The U.S. Securities and Exchange Commission revealed that it was a victim of a cyberattack back in 2016, but wasn’t aware of the issue until months after. SEC Chairman, Jay Clayton, released a statement addressing the matter. Now, it raising concerns to the public and investors.
The issue of the attack surfaced when Clayton had asked for a review of the agency and revealed that some employees had sent emails attached with crucial and vital information through private emails.
The biggest financial regulator in the country reported that hackers used a software to breach the system and find an opening into the filings. The hackers gained access to information within Electronic Data Gathering, Analysis, and Retrieval System, known as Edgar.
It was also revealed that the hackers could have profited from trading through the breach. The hackers would get vital information on companies before it was released to the public, and then profiting from the private information.
"Cybersecurity is critical to the operations of our markets, and the risks are significant and, in many cases, systemic," Clayton said. "We must be vigilant."
After issue came into light, the public was filled with many questions addressing the matter. The SEC briefly answered very few questions, leaving many other questions unanswered and the public concerned.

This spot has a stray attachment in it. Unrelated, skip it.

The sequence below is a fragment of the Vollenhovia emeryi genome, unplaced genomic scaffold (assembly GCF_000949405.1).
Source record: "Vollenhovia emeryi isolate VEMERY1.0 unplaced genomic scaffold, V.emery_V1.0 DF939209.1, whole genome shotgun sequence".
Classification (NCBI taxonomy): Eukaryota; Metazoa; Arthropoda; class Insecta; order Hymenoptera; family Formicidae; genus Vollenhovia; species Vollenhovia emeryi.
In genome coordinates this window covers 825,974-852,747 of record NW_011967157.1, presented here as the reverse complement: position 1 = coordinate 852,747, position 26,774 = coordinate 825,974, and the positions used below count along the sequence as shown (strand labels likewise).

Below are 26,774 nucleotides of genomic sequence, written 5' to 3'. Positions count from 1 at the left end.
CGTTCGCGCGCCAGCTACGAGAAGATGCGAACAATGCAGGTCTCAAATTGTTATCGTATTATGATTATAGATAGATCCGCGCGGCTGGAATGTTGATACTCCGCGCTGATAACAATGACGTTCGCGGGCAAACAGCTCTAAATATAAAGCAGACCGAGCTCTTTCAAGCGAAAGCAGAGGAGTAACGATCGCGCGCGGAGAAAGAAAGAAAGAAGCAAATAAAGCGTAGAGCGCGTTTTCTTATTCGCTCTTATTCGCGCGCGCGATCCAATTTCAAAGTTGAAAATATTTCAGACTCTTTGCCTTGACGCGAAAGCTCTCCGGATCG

“Companies are rightly asking themselves what the SEC is doing to protect their data–the very same questions that the SEC has been asking them for years,” said Paul Rosen, a partner with Crowell & Moring. “This breach is potentially a game-changer for the SEC and how it executes its mission. The SEC was founded to protect industry and shareholders, and ensure a level playing field.”
Edgar allows companies to submit XBRL and traditional HTML documents to ensure the coding is correct. The system returns back errors and warnings, which could prevent a live filing, explains Rob Blake, vice president of product management at Certent Inc.
He also says that many companies this program excessively. He says that companies can be running the program for as short as few hours to even days before the information goes public.
According to Wall Street Journal, In order to ease concerns among the public, it’s imperative that the SEC report exactly when the vulnerability was discovered and how long the risk was present, said Richard White, managing director for security services firm Oxford Solutions LLC.
The public is left without answers as to why it took a lengthy amount of time for the SEC to discover the cyberattack breaches in its system. This still leaves many investors and companies worried and concerned as these hackers can access important and private information.